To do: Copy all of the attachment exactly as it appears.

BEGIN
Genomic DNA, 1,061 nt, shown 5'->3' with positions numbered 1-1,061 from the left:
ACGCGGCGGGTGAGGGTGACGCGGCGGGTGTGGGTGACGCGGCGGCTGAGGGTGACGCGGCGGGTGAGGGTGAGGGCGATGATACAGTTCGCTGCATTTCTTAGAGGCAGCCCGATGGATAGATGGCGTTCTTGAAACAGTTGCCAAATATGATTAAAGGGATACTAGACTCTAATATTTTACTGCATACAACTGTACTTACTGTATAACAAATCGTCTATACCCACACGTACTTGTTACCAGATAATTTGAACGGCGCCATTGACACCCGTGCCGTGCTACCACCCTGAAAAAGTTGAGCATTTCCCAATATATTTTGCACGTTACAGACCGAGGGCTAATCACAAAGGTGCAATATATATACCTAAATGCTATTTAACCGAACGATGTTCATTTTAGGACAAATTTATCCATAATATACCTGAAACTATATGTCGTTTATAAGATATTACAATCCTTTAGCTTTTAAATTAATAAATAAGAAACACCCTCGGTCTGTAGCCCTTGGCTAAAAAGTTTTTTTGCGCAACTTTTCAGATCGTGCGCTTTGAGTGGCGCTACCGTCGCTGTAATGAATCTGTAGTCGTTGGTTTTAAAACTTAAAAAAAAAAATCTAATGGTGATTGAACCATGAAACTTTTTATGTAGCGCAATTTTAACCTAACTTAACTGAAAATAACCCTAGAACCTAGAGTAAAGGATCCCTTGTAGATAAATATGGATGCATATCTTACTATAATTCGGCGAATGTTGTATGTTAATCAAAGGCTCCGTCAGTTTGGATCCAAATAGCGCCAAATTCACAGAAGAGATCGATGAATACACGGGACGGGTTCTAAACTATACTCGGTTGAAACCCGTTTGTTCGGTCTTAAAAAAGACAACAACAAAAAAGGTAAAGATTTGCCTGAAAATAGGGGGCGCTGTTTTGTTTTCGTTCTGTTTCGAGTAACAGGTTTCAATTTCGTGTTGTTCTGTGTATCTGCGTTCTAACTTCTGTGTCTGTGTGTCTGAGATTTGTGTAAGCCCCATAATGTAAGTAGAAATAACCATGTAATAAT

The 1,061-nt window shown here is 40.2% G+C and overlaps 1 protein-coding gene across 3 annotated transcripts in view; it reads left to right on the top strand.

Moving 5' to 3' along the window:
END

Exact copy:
Genomic DNA, 1,061 nt, shown 5'->3' with positions numbered 1-1,061 from the left:
ACGCGGCGGGTGAGGGTGACGCGGCGGGTGTGGGTGACGCGGCGGCTGAGGGTGACGCGGCGGGTGAGGGTGAGGGCGATGATACAGTTCGCTGCATTTCTTAGAGGCAGCCCGATGGATAGATGGCGTTCTTGAAACAGTTGCCAAATATGATTAAAGGGATACTAGACTCTAATATTTTACTGCATACAACTGTACTTACTGTATAACAAATCGTCTATACCCACACGTACTTGTTACCAGATAATTTGAACGGCGCCATTGACACCCGTGCCGTGCTACCACCCTGAAAAAGTTGAGCATTTCCCAATATATTTTGCACGTTACAGACCGAGGGCTAATCACAAAGGTGCAATATATATACCTAAATGCTATTTAACCGAACGATGTTCATTTTAGGACAAATTTATCCATAATATACCTGAAACTATATGTCGTTTATAAGATATTACAATCCTTTAGCTTTTAAATTAATAAATAAGAAACACCCTCGGTCTGTAGCCCTTGGCTAAAAAGTTTTTTTGCGCAACTTTTCAGATCGTGCGCTTTGAGTGGCGCTACCGTCGCTGTAATGAATCTGTAGTCGTTGGTTTTAAAACTTAAAAAAAAAAATCTAATGGTGATTGAACCATGAAACTTTTTATGTAGCGCAATTTTAACCTAACTTAACTGAAAATAACCCTAGAACCTAGAGTAAAGGATCCCTTGTAGATAAATATGGATGCATATCTTACTATAATTCGGCGAATGTTGTATGTTAATCAAAGGCTCCGTCAGTTTGGATCCAAATAGCGCCAAATTCACAGAAGAGATCGATGAATACACGGGACGGGTTCTAAACTATACTCGGTTGAAACCCGTTTGTTCGGTCTTAAAAAAGACAACAACAAAAAAGGTAAAGATTTGCCTGAAAATAGGGGGCGCTGTTTTGTTTTCGTTCTGTTTCGAGTAACAGGTTTCAATTTCGTGTTGTTCTGTGTATCTGCGTTCTAACTTCTGTGTCTGTGTGTCTGAGATTTGTGTAAGCCCCATAATGTAAGTAGAAATAACCATGTAATAAT

The 1,061-nt window shown here is 40.2% G+C and overlaps 1 protein-coding gene across 3 annotated transcripts in view; it reads left to right on the top strand.

Moving 5' to 3' along the window: